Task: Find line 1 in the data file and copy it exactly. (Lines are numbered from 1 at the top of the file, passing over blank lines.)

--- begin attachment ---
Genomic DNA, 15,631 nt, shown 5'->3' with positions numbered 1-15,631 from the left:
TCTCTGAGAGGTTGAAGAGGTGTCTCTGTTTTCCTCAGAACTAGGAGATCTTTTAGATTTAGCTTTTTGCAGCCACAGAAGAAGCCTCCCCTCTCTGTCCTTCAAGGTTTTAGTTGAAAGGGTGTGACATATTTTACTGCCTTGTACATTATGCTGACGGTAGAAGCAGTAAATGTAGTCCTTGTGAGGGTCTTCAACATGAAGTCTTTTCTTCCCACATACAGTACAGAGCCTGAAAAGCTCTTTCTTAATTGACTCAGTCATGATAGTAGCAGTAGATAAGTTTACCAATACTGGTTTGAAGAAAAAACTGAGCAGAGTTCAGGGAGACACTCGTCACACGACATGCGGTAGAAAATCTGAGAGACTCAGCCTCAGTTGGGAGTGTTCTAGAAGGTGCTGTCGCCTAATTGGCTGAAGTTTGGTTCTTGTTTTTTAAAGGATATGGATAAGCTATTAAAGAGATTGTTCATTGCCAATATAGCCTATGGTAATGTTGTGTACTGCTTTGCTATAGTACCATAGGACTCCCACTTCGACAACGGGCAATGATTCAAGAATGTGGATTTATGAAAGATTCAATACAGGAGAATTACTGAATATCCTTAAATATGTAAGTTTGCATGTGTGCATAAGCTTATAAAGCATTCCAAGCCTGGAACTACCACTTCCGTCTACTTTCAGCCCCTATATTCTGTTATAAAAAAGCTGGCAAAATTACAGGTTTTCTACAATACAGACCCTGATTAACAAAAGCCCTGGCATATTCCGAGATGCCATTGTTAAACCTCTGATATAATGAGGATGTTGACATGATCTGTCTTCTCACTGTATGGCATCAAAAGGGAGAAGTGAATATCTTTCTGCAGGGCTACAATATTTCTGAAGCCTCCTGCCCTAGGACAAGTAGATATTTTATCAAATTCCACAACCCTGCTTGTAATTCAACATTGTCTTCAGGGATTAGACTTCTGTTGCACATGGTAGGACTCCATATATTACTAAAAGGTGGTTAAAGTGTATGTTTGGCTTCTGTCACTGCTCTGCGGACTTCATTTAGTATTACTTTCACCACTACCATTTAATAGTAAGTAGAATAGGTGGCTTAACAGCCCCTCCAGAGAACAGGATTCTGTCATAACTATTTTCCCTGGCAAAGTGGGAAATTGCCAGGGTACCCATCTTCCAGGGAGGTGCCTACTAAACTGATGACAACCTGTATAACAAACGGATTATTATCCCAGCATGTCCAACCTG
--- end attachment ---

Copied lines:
Genomic DNA, 15,631 nt, shown 5'->3' with positions numbered 1-15,631 from the left: